Any similarities that The Hunger Games has to the Japanese classic Battle Royale (2000), which also features schoolchildren forced to kill each other by a totalitarian regime -- only one survivor allowed -- are, according to The Hunger Games author Suzanne Collins, entirely coincidental. Another film in this subgenre, the little seen Series 7: The Contenders (2001) also features mandatory lotteried killing for televised amusement. In short, the ideas are nothing new, just the treatment; these are topics we're obviously grappling with in popular culture in this era of televised "reality" and winner takes all capitalistic vice. The gap between the haves and have nots grows and this dystopia gives it steroids.

"The Reaping" Effie chooses tributes from District 12

When 12 year old Primrose Everdeen (Willow Shields) is named as tribute in "The Reaping" ceremony, her protective sister Katniss (Jennifer Lawrence) volunteers to take her place. The district also sends Peeta (Josh Hutcherson) a sweet strong baker's son who Katniss knows a little. Will they kill or be killed? 

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Review: 21 Jump Street (The Movie)

This review was originally published in my column at Towleroad

"High concept" was the hot showbiz term of the 1980s. The thinking went that if you couldn't describe your movie/tv show in one sentence, it wouldn't sell. That popular marketing wisdom stuck and High Concept itself shrank. First it devolved into This meets That, each new pitch being a mashup of preexisting hits. Today instead of one sentence pitches or previous hit fusions most new potential blockbusters are required to rely on a simple colon. It works like so… "Title of That Thing You Already Know: The Movie!"

The 1987 cast of "21 Jump Street"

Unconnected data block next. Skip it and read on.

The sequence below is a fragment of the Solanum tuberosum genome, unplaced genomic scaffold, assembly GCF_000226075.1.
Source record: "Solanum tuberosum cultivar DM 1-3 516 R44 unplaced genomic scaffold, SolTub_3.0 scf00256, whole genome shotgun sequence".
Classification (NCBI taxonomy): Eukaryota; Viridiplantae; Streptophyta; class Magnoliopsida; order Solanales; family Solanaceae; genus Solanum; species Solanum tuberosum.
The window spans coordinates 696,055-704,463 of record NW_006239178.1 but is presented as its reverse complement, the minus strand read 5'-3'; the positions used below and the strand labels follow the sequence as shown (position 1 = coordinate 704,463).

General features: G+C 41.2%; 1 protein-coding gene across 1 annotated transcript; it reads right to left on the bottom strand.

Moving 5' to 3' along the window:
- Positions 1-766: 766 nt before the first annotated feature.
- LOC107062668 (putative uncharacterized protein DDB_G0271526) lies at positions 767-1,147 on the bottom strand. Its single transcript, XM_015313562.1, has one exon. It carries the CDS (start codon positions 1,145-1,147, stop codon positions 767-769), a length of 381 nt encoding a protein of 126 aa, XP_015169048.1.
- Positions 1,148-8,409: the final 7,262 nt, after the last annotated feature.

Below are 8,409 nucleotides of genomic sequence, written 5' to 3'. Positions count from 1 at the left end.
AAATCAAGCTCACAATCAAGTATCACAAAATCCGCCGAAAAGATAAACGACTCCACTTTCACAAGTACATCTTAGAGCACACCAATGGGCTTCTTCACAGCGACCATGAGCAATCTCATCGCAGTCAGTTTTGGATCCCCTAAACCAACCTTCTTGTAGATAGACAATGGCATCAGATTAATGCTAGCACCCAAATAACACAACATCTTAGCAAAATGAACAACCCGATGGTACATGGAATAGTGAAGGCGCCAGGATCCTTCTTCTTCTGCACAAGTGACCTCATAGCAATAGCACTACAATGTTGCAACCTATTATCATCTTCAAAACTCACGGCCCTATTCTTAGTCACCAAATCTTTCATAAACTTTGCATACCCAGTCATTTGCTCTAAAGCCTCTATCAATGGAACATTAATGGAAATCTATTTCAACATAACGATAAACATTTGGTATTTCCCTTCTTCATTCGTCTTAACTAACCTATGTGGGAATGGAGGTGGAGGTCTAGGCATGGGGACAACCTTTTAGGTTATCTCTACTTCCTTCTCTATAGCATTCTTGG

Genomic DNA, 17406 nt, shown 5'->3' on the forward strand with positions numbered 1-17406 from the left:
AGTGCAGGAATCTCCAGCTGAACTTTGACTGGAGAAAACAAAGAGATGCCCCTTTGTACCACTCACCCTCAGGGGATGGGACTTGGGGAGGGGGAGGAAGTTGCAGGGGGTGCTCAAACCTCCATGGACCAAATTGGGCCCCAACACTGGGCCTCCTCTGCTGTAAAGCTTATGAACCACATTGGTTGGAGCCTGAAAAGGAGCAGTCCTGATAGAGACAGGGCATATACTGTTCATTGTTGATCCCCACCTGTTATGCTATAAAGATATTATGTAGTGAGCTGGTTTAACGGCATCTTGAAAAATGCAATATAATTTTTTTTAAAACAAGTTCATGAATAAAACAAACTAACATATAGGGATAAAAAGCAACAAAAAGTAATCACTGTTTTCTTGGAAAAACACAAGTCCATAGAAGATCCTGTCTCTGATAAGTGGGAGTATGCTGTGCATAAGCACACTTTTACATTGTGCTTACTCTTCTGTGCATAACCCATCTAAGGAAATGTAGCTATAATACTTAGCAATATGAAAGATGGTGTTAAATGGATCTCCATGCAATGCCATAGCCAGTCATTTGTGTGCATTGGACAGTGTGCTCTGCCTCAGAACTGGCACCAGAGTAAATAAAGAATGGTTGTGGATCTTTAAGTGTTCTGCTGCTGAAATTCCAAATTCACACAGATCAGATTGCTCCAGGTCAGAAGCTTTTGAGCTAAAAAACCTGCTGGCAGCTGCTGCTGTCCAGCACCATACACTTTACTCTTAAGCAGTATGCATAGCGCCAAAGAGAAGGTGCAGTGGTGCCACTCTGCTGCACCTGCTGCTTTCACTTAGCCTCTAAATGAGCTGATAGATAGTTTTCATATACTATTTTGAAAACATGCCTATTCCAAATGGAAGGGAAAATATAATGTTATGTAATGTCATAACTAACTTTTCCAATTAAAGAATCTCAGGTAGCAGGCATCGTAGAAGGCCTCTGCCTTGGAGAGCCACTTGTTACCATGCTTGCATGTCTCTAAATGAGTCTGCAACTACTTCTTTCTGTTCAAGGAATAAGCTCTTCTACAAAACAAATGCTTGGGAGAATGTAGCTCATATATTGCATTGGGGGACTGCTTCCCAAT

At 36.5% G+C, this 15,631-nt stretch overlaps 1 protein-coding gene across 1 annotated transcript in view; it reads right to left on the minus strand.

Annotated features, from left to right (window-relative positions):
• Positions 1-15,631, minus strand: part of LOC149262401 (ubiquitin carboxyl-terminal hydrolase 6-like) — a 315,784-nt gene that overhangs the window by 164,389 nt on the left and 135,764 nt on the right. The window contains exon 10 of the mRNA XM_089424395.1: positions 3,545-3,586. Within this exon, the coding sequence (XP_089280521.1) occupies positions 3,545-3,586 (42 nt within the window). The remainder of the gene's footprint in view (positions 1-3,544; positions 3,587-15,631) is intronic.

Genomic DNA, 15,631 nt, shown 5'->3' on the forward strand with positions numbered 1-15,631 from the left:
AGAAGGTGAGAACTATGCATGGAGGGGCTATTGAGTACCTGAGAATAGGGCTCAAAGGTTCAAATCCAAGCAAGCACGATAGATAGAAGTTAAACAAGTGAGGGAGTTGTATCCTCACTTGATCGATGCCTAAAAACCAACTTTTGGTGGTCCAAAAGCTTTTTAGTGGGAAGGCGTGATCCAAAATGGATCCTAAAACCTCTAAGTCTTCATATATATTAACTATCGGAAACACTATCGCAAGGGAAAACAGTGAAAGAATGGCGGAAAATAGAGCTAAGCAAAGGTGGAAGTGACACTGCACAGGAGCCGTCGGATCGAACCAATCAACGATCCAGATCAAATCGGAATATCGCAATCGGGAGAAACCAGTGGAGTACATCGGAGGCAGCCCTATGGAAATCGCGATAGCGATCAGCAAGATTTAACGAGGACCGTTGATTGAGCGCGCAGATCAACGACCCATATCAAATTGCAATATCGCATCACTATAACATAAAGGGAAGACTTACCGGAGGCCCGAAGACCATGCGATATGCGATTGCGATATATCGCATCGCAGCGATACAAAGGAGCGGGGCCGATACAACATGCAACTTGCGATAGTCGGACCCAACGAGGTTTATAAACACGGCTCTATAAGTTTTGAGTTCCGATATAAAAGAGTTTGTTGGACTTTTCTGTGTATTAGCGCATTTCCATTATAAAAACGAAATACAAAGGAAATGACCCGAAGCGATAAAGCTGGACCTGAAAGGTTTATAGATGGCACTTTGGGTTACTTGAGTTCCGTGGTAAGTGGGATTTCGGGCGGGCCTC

This has led to all sorts of unfortunate movies based on books, games, plays and tv shows (and vice versa) many of them big hits. The danger is obvious. When you don't even have to try to make your entertainment memorable because the audience brings half the affection with them, creative laziness can often follow. But every once in awhile the audience gets lucky and Title of That Thing You Already Know: The Movie is surprisingly fun on its own terms.

Chan & Jonah in High School21 Jump Street began its life as a high concept television series...

Young-looking cops go back to high school… undercover!"

And now it's a 21 JUMP STREET: THE MOVIE (the last half of that title is silent/implied) The twist is that rather than the earnest though light-hearted procedural drama it was in its infancy when it introduced us to Johnny Depp, it's now a full fledged buddy comedy starring Channing Tatum and Jonah Hill. Continued after the jump...

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Smash: "The Cost of Art", "Let's Be Bad" and "Chemistry"

It's no fun to get behind when covering television since the new episodes just keep arriving. Let's dance through the past three weeks of Smash, our new favorite show, and be thoroughly caught up. Who's joining this kick line with me?